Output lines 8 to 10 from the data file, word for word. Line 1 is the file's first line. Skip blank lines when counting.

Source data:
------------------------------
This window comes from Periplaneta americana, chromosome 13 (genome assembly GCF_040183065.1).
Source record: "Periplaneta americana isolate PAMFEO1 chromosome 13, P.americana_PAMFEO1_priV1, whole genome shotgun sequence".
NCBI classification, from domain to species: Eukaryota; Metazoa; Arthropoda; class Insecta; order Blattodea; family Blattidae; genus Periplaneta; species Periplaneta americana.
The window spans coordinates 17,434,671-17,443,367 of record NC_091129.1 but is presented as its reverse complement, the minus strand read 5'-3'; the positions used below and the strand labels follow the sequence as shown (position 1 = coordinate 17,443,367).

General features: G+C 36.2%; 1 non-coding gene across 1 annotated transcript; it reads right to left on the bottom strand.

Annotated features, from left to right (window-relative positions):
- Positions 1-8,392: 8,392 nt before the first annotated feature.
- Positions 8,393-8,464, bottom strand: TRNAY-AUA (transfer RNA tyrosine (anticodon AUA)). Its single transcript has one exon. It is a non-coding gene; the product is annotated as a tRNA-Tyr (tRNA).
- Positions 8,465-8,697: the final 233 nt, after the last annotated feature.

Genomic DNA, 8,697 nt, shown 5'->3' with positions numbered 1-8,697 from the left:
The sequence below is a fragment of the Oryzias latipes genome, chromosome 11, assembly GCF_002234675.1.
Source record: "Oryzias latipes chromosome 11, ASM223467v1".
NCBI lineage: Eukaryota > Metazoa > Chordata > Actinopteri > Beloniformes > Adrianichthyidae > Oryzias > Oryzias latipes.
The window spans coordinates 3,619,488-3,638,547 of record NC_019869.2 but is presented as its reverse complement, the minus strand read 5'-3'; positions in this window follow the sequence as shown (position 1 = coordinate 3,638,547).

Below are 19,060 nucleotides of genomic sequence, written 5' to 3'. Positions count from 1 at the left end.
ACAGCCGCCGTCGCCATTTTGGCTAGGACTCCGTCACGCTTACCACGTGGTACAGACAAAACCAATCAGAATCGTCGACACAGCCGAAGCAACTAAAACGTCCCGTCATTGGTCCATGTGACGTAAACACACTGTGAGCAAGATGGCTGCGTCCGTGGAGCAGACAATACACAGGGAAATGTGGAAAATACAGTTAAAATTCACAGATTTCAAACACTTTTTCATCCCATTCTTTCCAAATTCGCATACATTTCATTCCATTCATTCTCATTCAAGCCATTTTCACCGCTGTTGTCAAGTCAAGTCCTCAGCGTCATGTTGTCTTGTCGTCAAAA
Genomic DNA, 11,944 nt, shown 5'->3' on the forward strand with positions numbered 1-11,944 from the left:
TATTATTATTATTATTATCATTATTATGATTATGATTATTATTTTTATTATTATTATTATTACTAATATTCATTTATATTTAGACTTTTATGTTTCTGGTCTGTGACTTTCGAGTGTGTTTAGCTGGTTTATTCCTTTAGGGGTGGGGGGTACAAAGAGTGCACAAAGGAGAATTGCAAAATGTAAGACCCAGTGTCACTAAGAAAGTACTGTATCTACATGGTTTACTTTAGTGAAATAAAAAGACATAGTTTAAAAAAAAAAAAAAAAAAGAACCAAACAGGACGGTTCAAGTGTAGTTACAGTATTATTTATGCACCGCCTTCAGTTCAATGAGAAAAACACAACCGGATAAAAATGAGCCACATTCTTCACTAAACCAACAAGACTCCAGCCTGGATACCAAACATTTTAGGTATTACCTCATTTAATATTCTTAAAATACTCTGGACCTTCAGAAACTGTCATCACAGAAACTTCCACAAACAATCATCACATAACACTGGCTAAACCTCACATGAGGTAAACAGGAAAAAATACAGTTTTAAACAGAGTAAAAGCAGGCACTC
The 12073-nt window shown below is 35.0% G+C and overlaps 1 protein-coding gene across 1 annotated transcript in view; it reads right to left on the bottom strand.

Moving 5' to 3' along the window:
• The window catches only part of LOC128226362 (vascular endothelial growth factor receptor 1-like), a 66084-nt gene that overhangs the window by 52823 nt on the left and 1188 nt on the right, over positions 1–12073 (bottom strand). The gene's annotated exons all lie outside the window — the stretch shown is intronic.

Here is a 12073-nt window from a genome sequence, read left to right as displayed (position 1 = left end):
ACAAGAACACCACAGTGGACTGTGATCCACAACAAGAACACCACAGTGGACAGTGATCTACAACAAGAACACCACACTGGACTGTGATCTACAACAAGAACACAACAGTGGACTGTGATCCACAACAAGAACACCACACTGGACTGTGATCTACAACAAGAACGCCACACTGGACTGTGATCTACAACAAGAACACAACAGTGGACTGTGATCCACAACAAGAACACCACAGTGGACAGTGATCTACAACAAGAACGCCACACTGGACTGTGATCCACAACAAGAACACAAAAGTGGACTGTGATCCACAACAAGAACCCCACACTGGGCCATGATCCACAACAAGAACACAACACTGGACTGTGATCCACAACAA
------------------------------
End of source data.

- Positions 8,393-8,464, bottom strand: TRNAY-AUA (transfer RNA tyrosine (anticodon AUA)). Its single transcript has one exon. It is a non-coding gene; the product is annotated as a tRNA-Tyr (tRNA).
- Positions 8,465-8,697: the final 233 nt, after the last annotated feature.

Genomic DNA, 8,697 nt, shown 5'->3' with positions numbered 1-8,697 from the left: